Our results indicate that the cumulative local extinctions of species and interactions increased faster with generalist plant loss than what was expected by co‐extinction models, which predicted the survival or disappearance of many species incorrectly, and the observed network indices were lowly correlated to those predicted by co‐extinction models. Furthermore, the real networks reacted in complex ways to plant removal. First, network nestedness decreased and modularity increased. Second, although species abundance was a main assembly rule, opportunistic random interactions and structural unpredictability emerged as plants were removed. Both these reactions could indicate network instability and fragility. Other results showed network reorganization, as rewiring rate was high and asymmetries between network levels emerged as plants increased their centrality. Moreover, the generalist pollinators that had frequently visited both the plants targeted of removal and the non‐target plants tended to establish novel links more than who either had only visited the removal plants or avoided to do so.
With the experimental manipulation of real networks, our study shows that despite their reorganizational ability, plant–pollinator networks changed towards a more fragile state when generalist plants are lost.
2 More than just bees: the diversity of pollinators
3 To be a flower
4 Fidelity and promiscuity in Darwin’s entangled bank
5 The evolution of pollination strategies
6 A matter of time: from daily cycles to climate change
7 Agricultural perspectives
8 Urban environments
9 The significance of gardens
10 The shifting fates of pollinators
11 New bees on the block
12 Managing, restoring and connecting habitats
13 The politics of pollination
14 Studying pollinators and pollination
As you can see it’s a very wide-ranging overview of the subject, and written to be accessible to both specialists and non-specialists alike. To quote what I wrote in the Preface:
“While the book is aimed at a very broad audience, and is intended to be comprehensible to anyone with an interest in science and the environment, and their intersection with human societies, I hope it will also be of interest to those dealing professionally with plants and pollinators. The subject is vast, and those working on bee or hoverfly biology, for example, or plant reproductive ecology, may learn something new about topics adjacent to their specialisms. I certainly learned a lot from writing the book.”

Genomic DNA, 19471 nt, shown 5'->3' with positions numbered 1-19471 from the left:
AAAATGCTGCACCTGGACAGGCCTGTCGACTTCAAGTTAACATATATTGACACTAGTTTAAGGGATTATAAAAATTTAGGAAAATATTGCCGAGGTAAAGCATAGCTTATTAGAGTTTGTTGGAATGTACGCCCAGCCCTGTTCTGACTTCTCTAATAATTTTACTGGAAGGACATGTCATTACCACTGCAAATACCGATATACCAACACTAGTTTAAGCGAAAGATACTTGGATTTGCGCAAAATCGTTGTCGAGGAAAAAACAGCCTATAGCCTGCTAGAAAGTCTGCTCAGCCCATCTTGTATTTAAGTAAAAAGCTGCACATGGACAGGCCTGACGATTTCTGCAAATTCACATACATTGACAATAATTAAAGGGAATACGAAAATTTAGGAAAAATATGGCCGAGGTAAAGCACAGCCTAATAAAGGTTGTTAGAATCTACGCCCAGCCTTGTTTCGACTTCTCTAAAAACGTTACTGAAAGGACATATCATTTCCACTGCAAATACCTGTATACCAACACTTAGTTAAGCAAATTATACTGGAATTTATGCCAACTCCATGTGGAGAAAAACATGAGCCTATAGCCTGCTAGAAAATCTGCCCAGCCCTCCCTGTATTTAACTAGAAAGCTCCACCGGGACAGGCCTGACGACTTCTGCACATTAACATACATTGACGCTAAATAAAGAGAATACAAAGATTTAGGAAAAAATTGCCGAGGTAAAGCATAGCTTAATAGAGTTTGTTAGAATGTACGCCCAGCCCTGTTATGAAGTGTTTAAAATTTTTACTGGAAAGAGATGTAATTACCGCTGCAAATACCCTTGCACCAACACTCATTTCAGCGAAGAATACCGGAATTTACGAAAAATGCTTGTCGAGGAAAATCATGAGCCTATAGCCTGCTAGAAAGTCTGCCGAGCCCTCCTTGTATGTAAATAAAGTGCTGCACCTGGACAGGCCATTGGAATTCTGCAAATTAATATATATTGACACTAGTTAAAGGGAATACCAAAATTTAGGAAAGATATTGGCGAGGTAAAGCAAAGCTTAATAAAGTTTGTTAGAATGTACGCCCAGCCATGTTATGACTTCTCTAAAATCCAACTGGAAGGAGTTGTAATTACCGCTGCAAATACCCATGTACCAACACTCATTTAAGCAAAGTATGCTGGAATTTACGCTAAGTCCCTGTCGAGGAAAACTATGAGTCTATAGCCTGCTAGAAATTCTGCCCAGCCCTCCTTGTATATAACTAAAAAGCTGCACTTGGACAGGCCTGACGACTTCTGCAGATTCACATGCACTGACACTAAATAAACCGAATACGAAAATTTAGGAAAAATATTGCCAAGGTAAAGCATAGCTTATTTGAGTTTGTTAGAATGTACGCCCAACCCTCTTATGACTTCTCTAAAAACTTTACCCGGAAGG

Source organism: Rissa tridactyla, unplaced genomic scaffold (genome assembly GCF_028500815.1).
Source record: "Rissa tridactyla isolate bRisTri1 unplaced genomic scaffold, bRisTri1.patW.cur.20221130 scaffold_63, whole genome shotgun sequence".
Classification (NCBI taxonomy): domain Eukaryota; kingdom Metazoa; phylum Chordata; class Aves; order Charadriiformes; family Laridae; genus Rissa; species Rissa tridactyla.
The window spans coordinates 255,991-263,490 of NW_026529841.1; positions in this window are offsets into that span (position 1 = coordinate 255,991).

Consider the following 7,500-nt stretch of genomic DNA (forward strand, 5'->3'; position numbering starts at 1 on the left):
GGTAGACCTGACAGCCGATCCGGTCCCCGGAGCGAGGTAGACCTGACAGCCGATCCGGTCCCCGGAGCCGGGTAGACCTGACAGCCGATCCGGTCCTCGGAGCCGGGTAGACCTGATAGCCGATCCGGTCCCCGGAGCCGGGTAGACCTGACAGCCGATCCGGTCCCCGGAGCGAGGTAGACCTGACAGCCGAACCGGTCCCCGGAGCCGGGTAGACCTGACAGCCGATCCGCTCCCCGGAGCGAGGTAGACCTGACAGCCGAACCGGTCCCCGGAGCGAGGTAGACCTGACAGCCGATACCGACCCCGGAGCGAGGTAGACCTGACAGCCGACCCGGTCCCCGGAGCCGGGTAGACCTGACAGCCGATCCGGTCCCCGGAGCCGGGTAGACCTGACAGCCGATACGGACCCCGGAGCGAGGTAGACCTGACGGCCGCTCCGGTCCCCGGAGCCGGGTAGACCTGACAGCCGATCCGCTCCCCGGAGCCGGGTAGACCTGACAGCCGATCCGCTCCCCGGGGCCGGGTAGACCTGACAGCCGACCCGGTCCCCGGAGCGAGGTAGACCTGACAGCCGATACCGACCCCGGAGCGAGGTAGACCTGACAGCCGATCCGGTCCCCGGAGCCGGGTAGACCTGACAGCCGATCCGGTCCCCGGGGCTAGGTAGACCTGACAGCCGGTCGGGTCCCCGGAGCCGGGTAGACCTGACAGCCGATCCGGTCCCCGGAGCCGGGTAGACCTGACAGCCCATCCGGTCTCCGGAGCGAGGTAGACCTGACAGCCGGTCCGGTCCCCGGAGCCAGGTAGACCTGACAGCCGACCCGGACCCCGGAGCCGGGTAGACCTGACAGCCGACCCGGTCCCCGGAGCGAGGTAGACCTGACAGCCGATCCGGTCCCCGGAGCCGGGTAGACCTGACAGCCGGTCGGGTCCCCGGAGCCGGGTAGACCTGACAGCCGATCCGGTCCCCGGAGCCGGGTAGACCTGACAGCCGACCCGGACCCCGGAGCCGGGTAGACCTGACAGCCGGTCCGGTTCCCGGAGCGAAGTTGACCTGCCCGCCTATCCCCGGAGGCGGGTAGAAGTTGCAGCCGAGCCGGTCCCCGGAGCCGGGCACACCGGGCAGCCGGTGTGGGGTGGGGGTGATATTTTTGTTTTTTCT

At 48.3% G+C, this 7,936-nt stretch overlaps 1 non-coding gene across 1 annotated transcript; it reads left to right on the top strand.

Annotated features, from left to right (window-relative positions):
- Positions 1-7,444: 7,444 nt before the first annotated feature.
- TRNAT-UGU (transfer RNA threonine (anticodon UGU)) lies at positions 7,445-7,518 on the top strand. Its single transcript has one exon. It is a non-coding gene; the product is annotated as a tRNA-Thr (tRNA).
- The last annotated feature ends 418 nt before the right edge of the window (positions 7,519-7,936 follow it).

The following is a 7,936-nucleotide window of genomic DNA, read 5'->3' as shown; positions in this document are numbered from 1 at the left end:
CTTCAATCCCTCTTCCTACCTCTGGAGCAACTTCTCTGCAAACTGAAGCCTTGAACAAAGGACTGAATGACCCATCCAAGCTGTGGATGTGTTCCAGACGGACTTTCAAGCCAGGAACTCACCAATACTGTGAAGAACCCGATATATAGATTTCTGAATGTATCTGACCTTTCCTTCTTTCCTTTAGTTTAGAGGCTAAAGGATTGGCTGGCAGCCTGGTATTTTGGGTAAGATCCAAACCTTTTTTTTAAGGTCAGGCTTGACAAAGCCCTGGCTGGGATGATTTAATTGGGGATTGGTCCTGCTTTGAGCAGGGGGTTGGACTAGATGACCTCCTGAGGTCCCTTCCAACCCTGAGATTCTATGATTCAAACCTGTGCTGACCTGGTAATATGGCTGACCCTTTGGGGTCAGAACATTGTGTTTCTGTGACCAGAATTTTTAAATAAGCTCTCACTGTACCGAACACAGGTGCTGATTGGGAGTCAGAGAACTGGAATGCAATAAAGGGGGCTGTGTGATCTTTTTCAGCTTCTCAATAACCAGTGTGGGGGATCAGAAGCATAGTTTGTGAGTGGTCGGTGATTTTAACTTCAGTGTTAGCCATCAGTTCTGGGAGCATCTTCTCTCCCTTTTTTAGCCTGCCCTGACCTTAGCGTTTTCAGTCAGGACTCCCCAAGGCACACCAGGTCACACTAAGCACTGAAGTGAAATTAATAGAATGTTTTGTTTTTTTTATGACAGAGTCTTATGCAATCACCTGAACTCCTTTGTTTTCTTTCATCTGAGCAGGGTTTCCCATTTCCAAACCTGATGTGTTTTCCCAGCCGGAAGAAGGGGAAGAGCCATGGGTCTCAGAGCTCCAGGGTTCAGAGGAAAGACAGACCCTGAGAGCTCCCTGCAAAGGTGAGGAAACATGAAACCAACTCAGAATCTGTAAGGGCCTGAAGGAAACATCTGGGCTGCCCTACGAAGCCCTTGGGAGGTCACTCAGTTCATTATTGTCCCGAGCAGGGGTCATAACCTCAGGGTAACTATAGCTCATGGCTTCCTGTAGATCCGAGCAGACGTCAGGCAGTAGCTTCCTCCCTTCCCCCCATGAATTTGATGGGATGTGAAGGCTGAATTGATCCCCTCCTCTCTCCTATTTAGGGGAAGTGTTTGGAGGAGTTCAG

The book is about 100,000 words in length, lots of illustrations, and there will be an index. My copy editor reckons there’s 450 references cited, though I haven’t counted. I do know that they run to 28 pages in the manuscript, and that’s with 11pt text. All going well it will be published before Christmas.
No, it’s not safe. It’s a really, really dumb idea. Oleander is VERY poisonous and you could die. Do not do it.
OK, that was the short version; here’s the longer version. Oleander (Nerium oleander) is a plant belonging to the plant family that’s been the focus of much of my research for the past 30 years: Apocynaceae. The plant is widely grown in warm temperate and subtropical areas as an ornamental shrub or small tree and there are cultivars with flowers in a diverse palette of colours. In the Mediterranean, where it’s native, it’s a pollination generalist and pollinated by large bees, hawkmoths, and small flies. However, visitation to flowers is infrequent because, as Javier Herrera showed in this study, the flowers produce no nectar. It’s a rare example of a species of Apocynaceae with rewardless flowers in a family with very diverse pollination systems, as we showed in our study last year.
Although it’s very beautiful, oleander is also extremely poisonous. Many members of the family Apocynaceae are toxic: they are crammed full of alkaloids, cardiac glycosides, and other nasty chemicals that defend the plant against all but the most specialised of herbivorous insects, such as monarch butterflies (Danaus plexippus). But even in a family renowned for its toxicity, oleander stands out as being especially lethal.
The site includes some history of the conference and links to old programmes and abstract booklets, and we will use this for all future conference announcements. SCAPE2020 will be online and registration to give a talk or just attend is now open. If you’re tweeting about it please use the hashtag #SCAPE2020
The Wildlife Trust for Bedfordshire, Cambridgeshire and Northamptonshire has invited me to run my Introduction to Pollinators and Pollination workshop again this year, but of course it will all be online. Details for signing up are on the images, or you can follow this link.
Here’s a description of the workshop:
Pollination of flowers ensures the reproduction of most British wild plants and many of our agricultural crops. This session will provide an introduction to the natural history of pollinators and how they interact with the flowers that they pollinate. The main groups of pollinators will be introduced, with guidance on how to identify them, and their ecology and behaviour will be explored. The session will also consider why conserving these species is so important, followed by a Q and A discussion showing what individuals can do to help ensure their future diversity and abundance.